The Women in Development program at Virginia Tech has a long history of supporting women in developing countries, beginning in 1978.
1978: Virginia Tech receives Title XII Foreign Assistance Act grant ($500,000); this includes a commitment to include women.
1980: The WGD project begins offering courses on the role and status of women in developing countries.
1982: Virginia Tech establishes the Women in World Development Program; Mary Hill Rojas is the first Virginia Tech WGD Director. The Title XII grant was matched at 50% by the Provost’s Office and the (then-named) Office of International Development. The objectives in establishing this position included:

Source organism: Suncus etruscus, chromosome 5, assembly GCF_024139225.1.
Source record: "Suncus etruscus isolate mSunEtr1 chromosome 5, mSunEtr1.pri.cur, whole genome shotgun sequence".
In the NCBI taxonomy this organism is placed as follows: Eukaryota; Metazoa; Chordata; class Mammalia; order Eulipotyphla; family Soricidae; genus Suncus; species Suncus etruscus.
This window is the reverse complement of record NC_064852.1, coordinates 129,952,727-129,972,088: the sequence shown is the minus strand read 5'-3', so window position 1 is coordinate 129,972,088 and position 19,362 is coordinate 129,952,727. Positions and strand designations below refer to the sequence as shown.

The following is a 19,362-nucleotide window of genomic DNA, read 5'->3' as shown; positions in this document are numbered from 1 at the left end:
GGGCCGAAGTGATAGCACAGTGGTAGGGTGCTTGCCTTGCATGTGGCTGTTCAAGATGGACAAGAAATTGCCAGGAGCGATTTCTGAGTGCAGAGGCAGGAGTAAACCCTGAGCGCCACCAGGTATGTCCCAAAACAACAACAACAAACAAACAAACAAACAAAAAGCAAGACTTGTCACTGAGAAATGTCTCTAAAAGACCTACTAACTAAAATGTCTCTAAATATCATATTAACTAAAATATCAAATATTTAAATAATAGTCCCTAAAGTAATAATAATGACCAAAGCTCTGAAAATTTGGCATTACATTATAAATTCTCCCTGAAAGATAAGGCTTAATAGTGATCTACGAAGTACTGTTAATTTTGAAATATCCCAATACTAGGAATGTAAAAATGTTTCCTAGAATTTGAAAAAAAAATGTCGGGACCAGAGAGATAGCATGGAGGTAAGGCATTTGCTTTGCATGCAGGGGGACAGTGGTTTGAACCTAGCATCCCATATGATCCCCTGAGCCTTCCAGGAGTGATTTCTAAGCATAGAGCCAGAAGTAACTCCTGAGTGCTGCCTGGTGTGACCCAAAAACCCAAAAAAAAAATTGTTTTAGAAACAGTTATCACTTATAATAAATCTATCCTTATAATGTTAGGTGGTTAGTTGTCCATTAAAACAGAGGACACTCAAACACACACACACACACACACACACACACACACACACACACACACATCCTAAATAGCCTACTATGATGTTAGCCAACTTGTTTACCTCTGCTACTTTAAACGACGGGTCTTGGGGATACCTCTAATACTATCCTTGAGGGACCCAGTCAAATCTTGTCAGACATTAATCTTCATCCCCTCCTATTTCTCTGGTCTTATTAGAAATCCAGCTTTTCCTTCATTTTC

- raising awareness of faculty, students, and staff about women’s lives in developing countries
- ensuring that women are both agents and beneficiaries of Tech’s work in developing countries
1987: Mary Hill Rojas becomes president of AWID—the Association for Women and Gender in International Development (www.awid.org)
1988: Virginia Tech WGD becomes home for AWID, serving as the secretariat for AWID until 1994
- AWID played a vital role in providing Virginia Tech’s WGD program with national and international visibility.
1990: The Virginia Tech WGD director’s position becomes state-funded. WGD program mandates are:
- To ensure that women’s issues are considered in all stages of project development and that women become full participants in Virginia Tech’s work in Asia, Africa, and Latin America.
- To provide a forum for information exchange, research, and teaching for students, staff, and faculty in the university.